Measuring Broadband America
FCC Speed Test App
Measuring Broadband America– Goal to improve availability of broadband network
– Core principles
• Provide open and transparent processes and
information on broadband performance
Full disclosureof collected data consistent with our
Collaborationwith industry, academia, and other
Fixed Broadband Tests– Since 2011, the Commission has gathered data and
released three reports on fixed broadband performance.
– The goal was to ensure accountability, increase
transparency, and enhance competition in the market.
– The reports have spurred investment and helped
consumers make informed decisions about the
Expansion to Mobile– We will now be expanding the program to mobile broadband
networks by releasing the FCC Speed Test App for Android.
– Mobile broadband is now part of consumers’ everyday lives.
– We employ the same core principles.
• Our goal was to develop an app that provides open and transparent
information to consumers about their mobile broadband
• We hope this information will encourage improvements in mobile
broadband networks and drive competition and fact-based decision
Consumer privacy is our top priority.– We worked with a diverse team of privacy experts from
the federal government, academia, and industry to
develop policies and procedures.
– Data collection is fully anonymous. No personal or
identifiable information is collected.
– Prior to release of data, a technical privacy expert will
analyze its statistical properties to ensure anonymity and
How it works– Available to download from
– Tests will run as requested by
the user, and also automatically
on a regularly-scheduled basis.
• Measures speed, latency, and
• The app is set with a default
data limit of 100 MB per
month. Users may increase or
decrease this amount from
within the app.
Performance History– Consumers can view
performance history to see
changes in their mobile
performance over time.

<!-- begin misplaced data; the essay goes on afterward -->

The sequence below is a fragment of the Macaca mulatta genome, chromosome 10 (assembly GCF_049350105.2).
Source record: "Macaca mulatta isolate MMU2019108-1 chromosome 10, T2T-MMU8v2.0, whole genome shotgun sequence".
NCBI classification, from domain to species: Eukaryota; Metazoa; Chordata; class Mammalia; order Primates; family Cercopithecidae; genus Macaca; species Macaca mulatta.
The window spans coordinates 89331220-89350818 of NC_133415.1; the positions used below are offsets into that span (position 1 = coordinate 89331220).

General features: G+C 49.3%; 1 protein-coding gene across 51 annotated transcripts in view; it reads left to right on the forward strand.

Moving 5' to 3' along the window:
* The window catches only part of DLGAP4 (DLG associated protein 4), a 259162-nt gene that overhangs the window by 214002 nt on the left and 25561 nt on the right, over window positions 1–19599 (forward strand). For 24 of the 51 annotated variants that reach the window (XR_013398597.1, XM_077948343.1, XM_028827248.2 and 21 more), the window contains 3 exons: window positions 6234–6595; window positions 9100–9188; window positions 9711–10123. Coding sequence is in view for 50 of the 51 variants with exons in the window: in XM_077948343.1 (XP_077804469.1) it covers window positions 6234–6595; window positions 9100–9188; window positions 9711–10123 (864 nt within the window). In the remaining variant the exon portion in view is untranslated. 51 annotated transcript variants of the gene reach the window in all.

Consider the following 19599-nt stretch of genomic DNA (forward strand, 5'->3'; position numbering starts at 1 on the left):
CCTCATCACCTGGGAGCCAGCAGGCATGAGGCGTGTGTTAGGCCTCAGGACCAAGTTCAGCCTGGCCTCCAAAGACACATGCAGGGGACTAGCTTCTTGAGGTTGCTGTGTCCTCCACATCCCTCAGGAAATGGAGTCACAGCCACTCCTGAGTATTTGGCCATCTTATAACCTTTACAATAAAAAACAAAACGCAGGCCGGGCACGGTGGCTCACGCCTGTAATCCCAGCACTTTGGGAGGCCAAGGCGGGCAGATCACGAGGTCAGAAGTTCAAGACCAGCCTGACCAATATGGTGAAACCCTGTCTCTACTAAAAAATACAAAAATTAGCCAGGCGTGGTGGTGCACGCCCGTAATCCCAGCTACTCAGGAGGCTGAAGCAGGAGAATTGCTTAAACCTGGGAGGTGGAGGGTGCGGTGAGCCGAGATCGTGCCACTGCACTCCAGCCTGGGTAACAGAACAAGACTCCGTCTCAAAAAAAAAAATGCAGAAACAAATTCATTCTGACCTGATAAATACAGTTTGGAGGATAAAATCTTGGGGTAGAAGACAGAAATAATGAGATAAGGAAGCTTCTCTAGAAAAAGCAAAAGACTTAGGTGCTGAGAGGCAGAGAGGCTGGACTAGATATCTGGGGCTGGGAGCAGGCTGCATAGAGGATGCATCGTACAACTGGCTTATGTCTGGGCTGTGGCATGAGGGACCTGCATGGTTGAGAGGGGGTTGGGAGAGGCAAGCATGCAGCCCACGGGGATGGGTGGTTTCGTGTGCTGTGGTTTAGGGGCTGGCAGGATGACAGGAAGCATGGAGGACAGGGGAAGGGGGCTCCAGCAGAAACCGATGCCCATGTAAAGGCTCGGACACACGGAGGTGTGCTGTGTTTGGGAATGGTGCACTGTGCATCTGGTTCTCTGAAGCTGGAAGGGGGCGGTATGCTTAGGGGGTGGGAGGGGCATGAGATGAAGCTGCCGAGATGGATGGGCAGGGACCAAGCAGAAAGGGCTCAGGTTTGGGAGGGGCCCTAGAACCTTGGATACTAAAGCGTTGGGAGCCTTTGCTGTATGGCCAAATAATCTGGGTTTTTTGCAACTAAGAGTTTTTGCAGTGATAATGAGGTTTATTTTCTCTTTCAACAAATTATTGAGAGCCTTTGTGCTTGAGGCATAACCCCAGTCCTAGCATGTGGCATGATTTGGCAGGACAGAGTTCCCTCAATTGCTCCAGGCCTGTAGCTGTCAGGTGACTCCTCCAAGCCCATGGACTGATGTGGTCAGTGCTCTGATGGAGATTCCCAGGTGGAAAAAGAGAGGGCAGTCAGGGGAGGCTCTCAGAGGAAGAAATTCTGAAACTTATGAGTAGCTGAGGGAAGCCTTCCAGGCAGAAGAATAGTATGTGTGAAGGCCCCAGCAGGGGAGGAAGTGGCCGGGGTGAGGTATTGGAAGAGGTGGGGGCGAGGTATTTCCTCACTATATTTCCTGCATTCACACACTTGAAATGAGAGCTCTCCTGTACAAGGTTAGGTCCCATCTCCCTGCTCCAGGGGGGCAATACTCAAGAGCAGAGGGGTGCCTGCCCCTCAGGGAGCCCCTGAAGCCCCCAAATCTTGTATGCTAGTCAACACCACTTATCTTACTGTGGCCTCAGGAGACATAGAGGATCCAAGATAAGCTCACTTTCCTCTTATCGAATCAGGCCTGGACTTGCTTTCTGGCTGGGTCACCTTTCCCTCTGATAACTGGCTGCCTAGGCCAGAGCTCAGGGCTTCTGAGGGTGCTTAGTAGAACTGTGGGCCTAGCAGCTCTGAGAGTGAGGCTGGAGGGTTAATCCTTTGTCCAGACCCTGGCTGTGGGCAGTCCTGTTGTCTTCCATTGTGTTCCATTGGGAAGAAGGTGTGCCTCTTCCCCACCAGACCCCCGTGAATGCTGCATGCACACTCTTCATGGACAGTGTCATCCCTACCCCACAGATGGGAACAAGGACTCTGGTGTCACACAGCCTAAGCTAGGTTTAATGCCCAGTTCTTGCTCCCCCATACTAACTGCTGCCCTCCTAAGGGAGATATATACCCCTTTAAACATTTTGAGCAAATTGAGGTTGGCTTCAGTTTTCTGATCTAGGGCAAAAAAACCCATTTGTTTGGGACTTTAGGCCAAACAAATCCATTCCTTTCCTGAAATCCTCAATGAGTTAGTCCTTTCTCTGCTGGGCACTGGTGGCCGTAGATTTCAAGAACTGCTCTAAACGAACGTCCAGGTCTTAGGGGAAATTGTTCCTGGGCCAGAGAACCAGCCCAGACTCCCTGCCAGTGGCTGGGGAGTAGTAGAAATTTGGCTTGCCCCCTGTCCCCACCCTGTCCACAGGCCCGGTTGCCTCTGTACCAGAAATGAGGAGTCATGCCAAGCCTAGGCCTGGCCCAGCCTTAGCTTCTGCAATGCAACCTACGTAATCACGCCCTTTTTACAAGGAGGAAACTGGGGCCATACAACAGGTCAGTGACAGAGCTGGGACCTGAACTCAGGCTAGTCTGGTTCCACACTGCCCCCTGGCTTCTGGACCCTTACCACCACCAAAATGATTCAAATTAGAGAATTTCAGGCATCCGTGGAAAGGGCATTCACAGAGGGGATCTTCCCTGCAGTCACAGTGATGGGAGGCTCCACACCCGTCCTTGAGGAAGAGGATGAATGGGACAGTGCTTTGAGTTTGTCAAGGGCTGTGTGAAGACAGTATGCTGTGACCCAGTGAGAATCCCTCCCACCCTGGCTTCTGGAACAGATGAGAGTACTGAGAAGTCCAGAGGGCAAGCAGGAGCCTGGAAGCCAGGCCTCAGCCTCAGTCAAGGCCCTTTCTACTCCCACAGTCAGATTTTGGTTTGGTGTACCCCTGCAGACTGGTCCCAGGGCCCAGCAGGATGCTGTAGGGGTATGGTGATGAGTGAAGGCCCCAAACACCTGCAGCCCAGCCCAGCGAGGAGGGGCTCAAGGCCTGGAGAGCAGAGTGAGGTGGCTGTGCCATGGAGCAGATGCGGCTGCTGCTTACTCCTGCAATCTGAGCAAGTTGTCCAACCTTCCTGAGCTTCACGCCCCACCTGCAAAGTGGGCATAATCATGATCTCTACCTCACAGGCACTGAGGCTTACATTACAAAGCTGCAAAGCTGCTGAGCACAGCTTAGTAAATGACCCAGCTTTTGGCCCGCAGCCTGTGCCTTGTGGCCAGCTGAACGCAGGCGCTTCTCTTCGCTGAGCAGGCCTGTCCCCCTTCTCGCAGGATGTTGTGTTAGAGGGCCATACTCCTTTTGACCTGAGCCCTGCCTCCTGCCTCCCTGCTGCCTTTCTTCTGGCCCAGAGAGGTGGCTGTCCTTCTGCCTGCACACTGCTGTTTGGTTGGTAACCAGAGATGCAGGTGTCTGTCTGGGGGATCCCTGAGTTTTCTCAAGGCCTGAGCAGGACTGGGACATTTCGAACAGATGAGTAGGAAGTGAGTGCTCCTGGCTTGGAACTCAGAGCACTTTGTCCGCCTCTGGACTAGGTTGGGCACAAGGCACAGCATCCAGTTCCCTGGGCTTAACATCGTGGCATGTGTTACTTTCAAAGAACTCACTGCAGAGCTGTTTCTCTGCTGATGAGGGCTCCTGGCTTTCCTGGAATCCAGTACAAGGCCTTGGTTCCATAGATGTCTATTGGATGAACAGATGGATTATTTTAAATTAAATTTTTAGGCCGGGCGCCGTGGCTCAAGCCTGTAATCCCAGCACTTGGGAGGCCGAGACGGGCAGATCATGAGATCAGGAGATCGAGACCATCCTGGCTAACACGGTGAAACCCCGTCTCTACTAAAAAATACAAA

Why download the FCC Speed Test app?– Knowledge is power.
• Easy to use.
• Volunteers get detailed, free information about their own mobile
network performance (e.g. speed, latency, and packet loss).
– How fast is my LTE when I’m at home? What about on the
metro? Is it as fast as advertised?
• Like the fixed broadband measurement program, we expect
transparency will both encourage wireless providers to improve
their networks and provide the Commission with additional data
to make fact-based decisions.
Visualizing the Mobile Landscape– Early next year, we will begin releasing interactive tools to
help consumers to make informed decisions. For example:
• Mobile broadband maps that let consumers compare local
• Comparisons by technology so consumers can decide whether to
upgrade their phones.
• Further tools and reports based on recommendations from
consumers, public interest groups, and stakeholders.
We want feedback.– Everything is open source.
• Inspect our code to verify its integrity and how the data
• Use it! Test it! Tell us how to make it better, and what
else we should be doing to empower consumers.
• Contact us at firstname.lastname@example.org.
Note: We are currently transitioning our documents into web compatible formats for easier reading. We have done our best to supply this content to you in a presentable form, but there may be some formatting issues while we improve the technology. The original version of the document is available as a PDF, , or as plain text.